What has the Impact of the Recession been on Civic Participation in New York?

September 17, 2013
Oren M. Levin-Waldman

The Great Recession which began with the financial meltdown in 2007 not only resulted in massive job loss, long-term unemployment and rising income inequality, but a decrease in civic participation. This decline in civic participation was even more pronounced in the New York City Metro area where income inequality has been even higher than in the rest of the nation. 

In his classic book Bowling Alone, Robert Putnam argued that democracy requires the development of social capital, which only comes about through the active participation in the various activities and organizations that make up our civil society. Civic engagement has generally been in decline in the U.S., but if even fewer people have been participating due to the effects of the Great Recession, then not only is our economic welfare at stake, but so too is the health of American democracy.

As the nation was plunged into recession between 2008-2010, participation in civic affairs decreased. Those least likely to participate in civic affairs are in households earning no more than $30,000 a year. Those most likely to participate are in households earning more than $100,000 a year. Even moving from a below $30,000 a year household to a $30,000 to $60,000 a year household improves civic engagement dramatically. But participation during this time period was even worse in the New York City Metro area, especially among low-income households, than it was in both the rest of New York State and the U.S.

Data from the Current Population Survey shows that income inequality not only has been higher in the New York City Metro area, but that the growth in income inequality has also been greater in the metro area. Between 2008-2009, income inequality in the New York City Metro area rose by 10.7 percent compared to 9.3 percent in New York State and 3.3 percent in the U.S. Inequality did decrease from 2009-2010 perhaps because more people at the top of the distribution appeared to be affected, especially in the finance sector, than in other recessions; not because there were tremendous gains among those at the bottom. To substantially reduce income inequality, the gains among the bottom must be at a higher percentage than the gains among the top. Consider that even though the average income of the bottom fifth ($12,153) in 2010 rebounded from 2009 ($11,544), it was still 1.6 percent less than it was in 2008 at $12,354. And yet, although the average income of the top fifth dropped 2.6 percent from $226,071 in 2009 to $220,983 in 2010, it was still 1.6 percent higher than it was in 2008 at $218,443.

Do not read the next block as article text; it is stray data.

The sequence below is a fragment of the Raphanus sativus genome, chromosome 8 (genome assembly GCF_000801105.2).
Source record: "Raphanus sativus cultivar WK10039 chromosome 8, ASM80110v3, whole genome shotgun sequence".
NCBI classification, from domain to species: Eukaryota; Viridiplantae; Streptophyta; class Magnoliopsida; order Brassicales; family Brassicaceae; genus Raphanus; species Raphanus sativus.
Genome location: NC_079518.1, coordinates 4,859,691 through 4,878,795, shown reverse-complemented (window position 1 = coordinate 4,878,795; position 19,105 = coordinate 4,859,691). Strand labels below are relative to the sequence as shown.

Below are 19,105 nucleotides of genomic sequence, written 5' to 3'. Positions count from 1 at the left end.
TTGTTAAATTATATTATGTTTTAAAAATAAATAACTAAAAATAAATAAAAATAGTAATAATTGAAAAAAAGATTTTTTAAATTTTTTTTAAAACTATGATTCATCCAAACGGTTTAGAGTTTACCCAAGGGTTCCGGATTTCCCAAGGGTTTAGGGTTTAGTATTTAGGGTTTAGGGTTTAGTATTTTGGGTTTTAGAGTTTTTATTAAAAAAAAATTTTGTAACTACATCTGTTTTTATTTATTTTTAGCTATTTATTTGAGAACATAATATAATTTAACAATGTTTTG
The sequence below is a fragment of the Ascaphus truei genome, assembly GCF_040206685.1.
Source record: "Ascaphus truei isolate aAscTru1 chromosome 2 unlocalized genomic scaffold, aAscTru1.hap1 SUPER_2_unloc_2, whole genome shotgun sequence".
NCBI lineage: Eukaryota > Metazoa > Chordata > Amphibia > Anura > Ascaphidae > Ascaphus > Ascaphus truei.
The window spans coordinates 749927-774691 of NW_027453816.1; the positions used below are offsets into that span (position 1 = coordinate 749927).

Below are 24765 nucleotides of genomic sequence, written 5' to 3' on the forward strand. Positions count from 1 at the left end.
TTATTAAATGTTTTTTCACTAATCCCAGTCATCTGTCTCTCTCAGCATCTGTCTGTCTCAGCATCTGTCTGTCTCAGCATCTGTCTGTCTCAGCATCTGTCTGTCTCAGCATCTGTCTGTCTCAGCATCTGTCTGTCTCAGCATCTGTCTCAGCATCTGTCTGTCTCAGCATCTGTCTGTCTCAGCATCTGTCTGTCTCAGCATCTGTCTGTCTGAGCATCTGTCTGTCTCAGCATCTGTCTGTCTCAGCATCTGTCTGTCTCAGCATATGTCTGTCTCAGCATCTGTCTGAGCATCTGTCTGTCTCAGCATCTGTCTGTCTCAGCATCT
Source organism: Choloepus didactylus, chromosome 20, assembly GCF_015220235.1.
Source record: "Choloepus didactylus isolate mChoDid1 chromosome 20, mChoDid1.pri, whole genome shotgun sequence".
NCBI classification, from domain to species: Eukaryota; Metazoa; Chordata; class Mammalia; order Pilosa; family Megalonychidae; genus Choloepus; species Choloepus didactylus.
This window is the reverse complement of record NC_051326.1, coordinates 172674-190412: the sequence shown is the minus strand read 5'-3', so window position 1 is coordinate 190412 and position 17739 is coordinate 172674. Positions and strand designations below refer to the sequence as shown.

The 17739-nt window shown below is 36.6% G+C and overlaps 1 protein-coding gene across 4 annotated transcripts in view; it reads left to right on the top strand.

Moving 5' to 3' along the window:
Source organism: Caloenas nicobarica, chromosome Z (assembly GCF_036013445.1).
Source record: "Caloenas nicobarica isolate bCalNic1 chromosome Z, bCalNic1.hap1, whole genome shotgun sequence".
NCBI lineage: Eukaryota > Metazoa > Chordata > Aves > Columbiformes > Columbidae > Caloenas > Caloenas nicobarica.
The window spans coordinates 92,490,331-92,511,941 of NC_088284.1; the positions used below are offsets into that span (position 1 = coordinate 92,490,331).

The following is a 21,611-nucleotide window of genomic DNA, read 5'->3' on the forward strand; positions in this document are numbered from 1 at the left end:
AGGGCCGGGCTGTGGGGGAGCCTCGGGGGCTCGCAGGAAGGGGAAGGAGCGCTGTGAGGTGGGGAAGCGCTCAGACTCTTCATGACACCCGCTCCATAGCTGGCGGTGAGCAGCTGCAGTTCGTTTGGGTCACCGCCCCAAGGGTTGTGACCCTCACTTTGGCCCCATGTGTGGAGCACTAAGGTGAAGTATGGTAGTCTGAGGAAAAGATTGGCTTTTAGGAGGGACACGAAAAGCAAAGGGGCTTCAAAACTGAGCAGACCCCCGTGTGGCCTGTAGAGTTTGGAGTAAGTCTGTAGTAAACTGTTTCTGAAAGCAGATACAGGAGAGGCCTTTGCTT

Those in low-income households in the New York City Metro area, where income inequality is greater, are participating less than in both the U.S. and New York State. Although civic engagement has declined, particularly for those at the bottom of the income distribution, there are other variables to consider as well. For instance, older and married people are more likely to be involved in school groups, civic organization, and religious organizations. Those in high-income occupations are more likely to visit public officials and at times be involved in civic organizations.  Those in high-income households were most likely to be engaged on all these measures, especially at the beginning of the recession in 2008, although less so as the recession deepened in 2009.

Although those in low-income households are highly unlikely to be civically engaged than those in high income households, being in a high income household was actually less of a factor as the recession deepened. In fact, the principal determinant of whether one was likely to participate was the income level of one’s occupation. That is, those in occupations where they are paid well are more likely to be civically engaged. And those who are least likely to be civically engaged are those earning the minimum wage

These trends would appear to imply that if the incomes of those at the bottom of the distribution were to rise, perhaps through some type of wage policy, not only would income inequality decrease, but civic engagement would increase. These trends in civic engagement are also occurring in both the U.S. and New York State, but because income inequality continues to be higher in the New York City Metro area, a wage policy of some type is perhaps even more imperative in the metro area. One thing which is certain is that if these trends continue where the only groups likely to be civically engaged are those at the top of income distribution, public policy will only reflect more and more the preferences of those at the top. Many of those at the bottom may have already opted out because they feel the system in unresponsive to their needs. Among the great casualties of income inequality is public trust. A political system that responds more to those at the top than those at the bottom only succeeds in eroding that trust further. This is hardly a recipe for a healthy democracy.

September 17, 2013

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